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Christchurch fish & chip shop in hot oil

Media Release

Issued 17 May 2002/ 54

Christchurch fish & chip shop in hot oil

A Christchurch fish & chip shop has come under Commerce Commission scrutiny for falsely claiming its food is cooked in cholesterol-free oil. Huntsbury Seafoods has admitted breaching section 10 of the Fair Trading Act in a signed settlement with the Commission.

The Commission investigated an allegation that Huntsbury Seafoods was cooking its food in edible beef tallow while displaying a sign "We cook in non-cholesterol oil".

Edible beef tallow contains 50% saturated fats and therefore contains cholesterol.

As part of the settlement with the Commission, Huntsbury Seafoods has now removed the misleading sign.

"This type of misleading practice is unfair on both customers and competing businesses alike," said Deborah Battell, Director of Fair Trading at the Commerce Commission.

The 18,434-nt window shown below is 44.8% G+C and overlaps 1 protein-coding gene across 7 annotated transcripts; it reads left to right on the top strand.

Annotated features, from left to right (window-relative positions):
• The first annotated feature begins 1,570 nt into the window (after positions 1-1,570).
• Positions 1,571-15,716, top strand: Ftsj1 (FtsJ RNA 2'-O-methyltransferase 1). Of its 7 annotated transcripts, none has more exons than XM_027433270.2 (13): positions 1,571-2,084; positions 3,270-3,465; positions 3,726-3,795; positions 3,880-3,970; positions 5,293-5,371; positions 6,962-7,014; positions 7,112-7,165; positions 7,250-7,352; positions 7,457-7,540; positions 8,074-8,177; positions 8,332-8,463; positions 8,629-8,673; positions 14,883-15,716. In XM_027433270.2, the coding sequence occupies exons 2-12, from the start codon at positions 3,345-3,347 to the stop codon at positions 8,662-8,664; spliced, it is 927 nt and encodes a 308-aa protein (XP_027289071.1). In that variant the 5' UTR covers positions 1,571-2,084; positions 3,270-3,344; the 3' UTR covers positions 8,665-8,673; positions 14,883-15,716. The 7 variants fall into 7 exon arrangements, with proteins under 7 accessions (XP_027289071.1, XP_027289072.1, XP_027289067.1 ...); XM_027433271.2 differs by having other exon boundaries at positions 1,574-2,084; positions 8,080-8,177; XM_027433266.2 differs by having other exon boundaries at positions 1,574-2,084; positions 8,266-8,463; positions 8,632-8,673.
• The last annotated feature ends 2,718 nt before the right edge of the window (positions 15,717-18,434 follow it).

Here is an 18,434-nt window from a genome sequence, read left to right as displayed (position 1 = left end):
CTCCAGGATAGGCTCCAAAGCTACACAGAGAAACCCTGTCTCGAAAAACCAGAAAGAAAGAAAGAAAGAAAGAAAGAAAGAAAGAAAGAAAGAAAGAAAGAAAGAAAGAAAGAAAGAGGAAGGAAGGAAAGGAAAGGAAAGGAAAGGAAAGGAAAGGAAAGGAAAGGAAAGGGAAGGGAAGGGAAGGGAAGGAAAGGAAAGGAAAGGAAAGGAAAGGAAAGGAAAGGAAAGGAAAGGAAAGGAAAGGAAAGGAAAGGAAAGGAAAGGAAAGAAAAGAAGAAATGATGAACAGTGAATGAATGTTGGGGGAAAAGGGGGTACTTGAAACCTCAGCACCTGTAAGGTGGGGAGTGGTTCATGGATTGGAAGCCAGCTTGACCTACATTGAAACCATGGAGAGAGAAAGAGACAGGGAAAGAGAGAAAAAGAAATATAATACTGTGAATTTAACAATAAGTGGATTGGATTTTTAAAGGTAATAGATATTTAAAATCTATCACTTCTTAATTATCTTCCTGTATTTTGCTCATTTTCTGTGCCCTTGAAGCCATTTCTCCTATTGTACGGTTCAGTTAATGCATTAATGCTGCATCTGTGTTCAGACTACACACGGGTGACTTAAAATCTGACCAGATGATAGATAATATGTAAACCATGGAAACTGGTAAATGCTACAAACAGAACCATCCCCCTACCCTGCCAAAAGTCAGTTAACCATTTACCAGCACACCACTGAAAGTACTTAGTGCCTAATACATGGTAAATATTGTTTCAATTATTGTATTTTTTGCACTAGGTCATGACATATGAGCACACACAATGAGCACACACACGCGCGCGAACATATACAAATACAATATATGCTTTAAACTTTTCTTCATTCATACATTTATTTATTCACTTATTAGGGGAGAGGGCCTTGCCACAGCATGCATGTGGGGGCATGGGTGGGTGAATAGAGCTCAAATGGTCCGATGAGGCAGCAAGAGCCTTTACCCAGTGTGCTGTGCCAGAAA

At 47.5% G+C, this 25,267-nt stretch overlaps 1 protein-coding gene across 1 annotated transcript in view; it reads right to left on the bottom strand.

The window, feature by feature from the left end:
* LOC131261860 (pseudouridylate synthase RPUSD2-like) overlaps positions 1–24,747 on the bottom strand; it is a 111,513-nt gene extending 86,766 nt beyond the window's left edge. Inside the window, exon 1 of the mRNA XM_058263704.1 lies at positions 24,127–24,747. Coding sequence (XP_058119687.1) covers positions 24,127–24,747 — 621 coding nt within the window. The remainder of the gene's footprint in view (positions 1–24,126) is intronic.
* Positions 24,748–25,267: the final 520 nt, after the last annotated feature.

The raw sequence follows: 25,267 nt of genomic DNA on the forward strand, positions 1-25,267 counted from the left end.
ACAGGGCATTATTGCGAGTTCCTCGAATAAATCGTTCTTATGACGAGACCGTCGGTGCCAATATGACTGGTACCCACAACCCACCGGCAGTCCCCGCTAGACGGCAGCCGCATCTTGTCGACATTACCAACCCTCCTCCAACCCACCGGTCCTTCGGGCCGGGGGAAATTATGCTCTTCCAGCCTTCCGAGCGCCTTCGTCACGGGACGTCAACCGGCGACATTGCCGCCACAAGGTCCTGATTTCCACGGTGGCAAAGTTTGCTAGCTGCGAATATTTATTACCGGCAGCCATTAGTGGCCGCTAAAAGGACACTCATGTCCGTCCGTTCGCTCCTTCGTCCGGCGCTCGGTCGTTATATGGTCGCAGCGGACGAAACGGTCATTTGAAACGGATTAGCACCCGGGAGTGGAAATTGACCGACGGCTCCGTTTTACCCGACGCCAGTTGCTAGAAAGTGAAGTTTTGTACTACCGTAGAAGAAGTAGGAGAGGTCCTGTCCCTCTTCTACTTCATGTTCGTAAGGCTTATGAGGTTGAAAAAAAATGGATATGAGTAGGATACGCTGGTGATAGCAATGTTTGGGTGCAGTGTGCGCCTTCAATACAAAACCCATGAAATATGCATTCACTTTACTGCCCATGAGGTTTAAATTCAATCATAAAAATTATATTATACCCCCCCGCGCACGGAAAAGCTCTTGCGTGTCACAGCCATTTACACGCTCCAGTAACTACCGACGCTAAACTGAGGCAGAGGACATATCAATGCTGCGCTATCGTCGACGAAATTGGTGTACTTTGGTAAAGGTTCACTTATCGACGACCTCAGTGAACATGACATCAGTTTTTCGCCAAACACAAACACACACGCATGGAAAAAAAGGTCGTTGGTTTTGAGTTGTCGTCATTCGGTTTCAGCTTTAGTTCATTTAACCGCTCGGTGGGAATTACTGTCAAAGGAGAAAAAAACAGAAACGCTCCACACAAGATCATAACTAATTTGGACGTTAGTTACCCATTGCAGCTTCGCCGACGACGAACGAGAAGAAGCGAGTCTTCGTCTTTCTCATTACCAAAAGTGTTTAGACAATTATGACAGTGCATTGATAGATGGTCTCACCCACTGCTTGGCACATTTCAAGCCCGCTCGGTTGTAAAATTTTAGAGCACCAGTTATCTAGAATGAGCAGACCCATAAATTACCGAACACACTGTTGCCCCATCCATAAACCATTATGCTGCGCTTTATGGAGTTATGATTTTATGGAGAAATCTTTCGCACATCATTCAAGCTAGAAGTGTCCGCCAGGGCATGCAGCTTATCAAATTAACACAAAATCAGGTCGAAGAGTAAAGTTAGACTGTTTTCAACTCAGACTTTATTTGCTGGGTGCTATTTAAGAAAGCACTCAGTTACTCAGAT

"Some customers will seek out fish & chip shops that deep-fry their food using alternatives to animal fat, and become repeat customers based solely on that. It is not always easy for these customers to know whether their preferred fish & chip shop is using the deep-frying products they claim, so it is important they can rely on the trader's claims."

Ms Battell added, "Huntsbury Seafoods may also have attracted customers because of its non-cholesterol oil claim and the false advertising could have given it an unfair advantage over its fat-frying competitors.

"We are keeping an eye on this industry and will not hesitate to prosecute the next trader we find that has misled customers in this way.

"This is also a strong reminder to all traders, no matter how big or small, that the Commerce Commission will take action if customers are being misled."

Background

Section 10 of the Fair Trading Act 1986 states:

Misleading conduct in relation to goods -

No person shall, in trade, engage in conduct that is liable to mislead the public as to the nature, characteristics, suitability for a purpose, or quantity of goods.

Huntsbury Foods has been under its current ownership for six years. It changed its deep frying practices approximately one year ago, when it began using animal fat rather than "non-cholesterol oil".

ENDS

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